Have you ever had this happen with a book, where you read the first, say, five chapters, and you think huh, this is pretty interesting. Then you come back to it the next day maybe, and you read a few more chapters, and suddenly the ante ups by 500 percent and you’re reading well into the night because you must find out what happens next.
That’s “The Muse” by British author Jessie Burton. The story is about Trinidadian Odelle Bastien, who works in London in the 1960s and wants to be a writer. She takes a typist job at an art gallery, where she meets Marjorie Quick, an upper level executive. Marjorie takes a liking to her for mysterious reasons (*coughs*), but the story doesn’t really take off until Odelle meets Lawrie Scott, a young man in possession of a very strange painting. Through Odelle, he brings this painting to Marjorie’s gallery, and, well, things take a major turn.
While Odelle is doing her thing, we catch up with Olive Schloss, an Austrian-British teenager living with her wealthy family in 1930s Spain. Olive’s father, Harold, is in the business of selling art to wealthy people all over Europe and North America, and he’s kind of jerk to his daughter. Harold believes firmly that only men can be true artists – women, he tells his daughter, don’t have the right temperament or whatever to pursue art professionally (and if this sounds familiar to you, well, I urge you to contemplate the state of the world today). Olive, not surprisingly, is very depressed by this attitude and loses her motivation to paint, until she meets Isaac and Teresa Robles, siblings who serve her family’s landlord. Well, mostly Isaac. He’s older and deeply involved with the unions and communist party in Spain, and he’s also tragically poor, which is always romantic.
So Olive paints and paints and paints, and it’s clear even to the unworldly Teresa that she has a special talent. But Olive knows that anything she produces will be dismissed by her sexist father, so she decides to pass off her paintings as Isaac’s, a scheme that he accepts for reasons.
But this is 1930s Spain, and conflict is brewing even in the countryside. Olive and her family have the privilege of neutrality – up until they don’t. The Spanish Civil War takes a while to reach their small town, but when it does the results are catastrophic. Isaac, and by extension Teresa, are targets of Nationalist supporters, and the Schloss family (yes, they’re Jewish), can’t help but feel trapped on a continent that seems to be unraveling before their eyes.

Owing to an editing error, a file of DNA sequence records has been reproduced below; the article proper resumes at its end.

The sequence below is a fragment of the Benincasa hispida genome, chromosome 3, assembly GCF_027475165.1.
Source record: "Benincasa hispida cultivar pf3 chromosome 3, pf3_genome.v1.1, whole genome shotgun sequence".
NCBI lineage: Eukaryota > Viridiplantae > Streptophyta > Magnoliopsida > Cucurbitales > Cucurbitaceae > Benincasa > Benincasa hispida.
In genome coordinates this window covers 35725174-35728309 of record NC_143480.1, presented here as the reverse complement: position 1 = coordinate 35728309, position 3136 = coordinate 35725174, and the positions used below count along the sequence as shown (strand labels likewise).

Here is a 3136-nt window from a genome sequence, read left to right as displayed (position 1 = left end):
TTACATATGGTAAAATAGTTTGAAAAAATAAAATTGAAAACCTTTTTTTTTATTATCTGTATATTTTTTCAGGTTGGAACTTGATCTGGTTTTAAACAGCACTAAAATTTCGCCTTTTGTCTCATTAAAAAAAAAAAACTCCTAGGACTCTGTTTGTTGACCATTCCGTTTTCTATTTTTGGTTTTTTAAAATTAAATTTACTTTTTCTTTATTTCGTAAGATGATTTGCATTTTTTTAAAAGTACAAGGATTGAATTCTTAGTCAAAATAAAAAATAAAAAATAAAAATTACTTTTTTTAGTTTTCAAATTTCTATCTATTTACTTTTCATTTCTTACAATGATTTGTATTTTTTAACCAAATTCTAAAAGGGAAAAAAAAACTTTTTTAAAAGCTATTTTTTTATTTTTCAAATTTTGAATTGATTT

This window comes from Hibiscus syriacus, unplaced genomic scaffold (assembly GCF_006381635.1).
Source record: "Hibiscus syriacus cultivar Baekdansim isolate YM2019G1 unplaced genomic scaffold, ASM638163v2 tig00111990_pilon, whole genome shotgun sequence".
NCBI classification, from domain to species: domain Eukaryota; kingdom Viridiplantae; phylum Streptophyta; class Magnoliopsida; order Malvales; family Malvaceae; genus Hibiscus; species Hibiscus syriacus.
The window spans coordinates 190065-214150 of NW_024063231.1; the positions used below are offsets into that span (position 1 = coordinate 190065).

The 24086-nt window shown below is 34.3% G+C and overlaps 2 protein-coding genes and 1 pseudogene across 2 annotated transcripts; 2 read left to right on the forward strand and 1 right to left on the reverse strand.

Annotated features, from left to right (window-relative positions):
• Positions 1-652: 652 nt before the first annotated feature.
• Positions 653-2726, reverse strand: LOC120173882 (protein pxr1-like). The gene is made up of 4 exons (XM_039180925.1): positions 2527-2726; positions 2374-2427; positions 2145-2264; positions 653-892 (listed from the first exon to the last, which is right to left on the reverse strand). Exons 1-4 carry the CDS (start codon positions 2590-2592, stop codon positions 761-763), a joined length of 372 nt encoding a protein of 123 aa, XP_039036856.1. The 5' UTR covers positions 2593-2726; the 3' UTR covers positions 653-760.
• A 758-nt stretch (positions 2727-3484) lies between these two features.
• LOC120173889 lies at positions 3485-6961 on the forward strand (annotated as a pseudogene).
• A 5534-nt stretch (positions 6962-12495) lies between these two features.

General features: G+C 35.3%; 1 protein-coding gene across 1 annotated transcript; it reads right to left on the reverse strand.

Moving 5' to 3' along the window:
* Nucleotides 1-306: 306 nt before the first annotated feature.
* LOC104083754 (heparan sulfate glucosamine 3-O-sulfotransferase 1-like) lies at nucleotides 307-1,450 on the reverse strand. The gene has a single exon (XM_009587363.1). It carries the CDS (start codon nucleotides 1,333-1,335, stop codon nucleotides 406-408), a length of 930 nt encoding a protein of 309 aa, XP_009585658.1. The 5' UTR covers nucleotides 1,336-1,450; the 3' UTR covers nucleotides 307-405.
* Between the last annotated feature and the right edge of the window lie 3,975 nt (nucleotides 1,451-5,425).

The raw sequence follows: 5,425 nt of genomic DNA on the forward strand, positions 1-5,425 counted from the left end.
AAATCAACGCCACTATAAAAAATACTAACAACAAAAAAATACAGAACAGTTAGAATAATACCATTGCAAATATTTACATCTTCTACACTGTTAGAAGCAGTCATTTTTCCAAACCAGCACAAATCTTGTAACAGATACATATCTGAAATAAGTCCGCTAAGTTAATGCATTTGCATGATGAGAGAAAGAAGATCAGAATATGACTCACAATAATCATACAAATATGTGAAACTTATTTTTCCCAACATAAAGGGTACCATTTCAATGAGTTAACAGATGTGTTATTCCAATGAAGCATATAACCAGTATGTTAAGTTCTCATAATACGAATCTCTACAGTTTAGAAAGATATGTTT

The nature of their escape and the fate of Lawrie’s painting, which is obviously Olive’s wrongly attributed to Isaac, is too much of a spoiler for even me to reveal here. I will say this, the beauty of Burton’s writing is that she gives you just enough to see a few feet ahead on the path, but not quite enough to show you the destination. By the time you’ve reached the inevitable conclusion, the story is effectively complete. All that remains are a few loose ends for Odelle and Marjorie to tie up. In that sense, it reminds me a lot of “The White Lie.”
Burton crafts the story incredibly well. Odelle speaks in Trinidadian English when with her countrywoman friend, but switches to a much more formal, British English when at work or speaking with other characters, a detail that many writers who don’t have that background could easily have missed. She also does not shy away from showing just how Harold’s sexism dooms Olive, and how in turn European fascism dooms them all (to varying degrees).
What she does shy away from is racism. I find it difficult to believe that Odelle faces very little racism in 1960s London. This is barely 30 years after the “Aryan race” was a thing, and yet the worst she gets is impolite waitresses and people “complimenting her” on her English. That’s how racists act now, 70 years after WWII and in a time when racism is much less socially acceptable. I’m also astonished at how willingly she jumps into an interracial relationship. At no point does Odelle ever consider the impact this could have on her, what she might face as a black woman in the company of a white man – and it would have been much worse than a few surprised looks and disapproving tuts. Again, this kind of attitude is much more reflective of race relations today than it is the 1960s. Particularly given the current climate, we need media that clearly says: Racism hurts. Racism ruins lives. Instead, racism in Burton’s world is little more than a mild inconvenience.
“The Muse” is an intense tale. It left me emotionally exhausted and wondering how different things could be if only there was a little less prejudice in the world.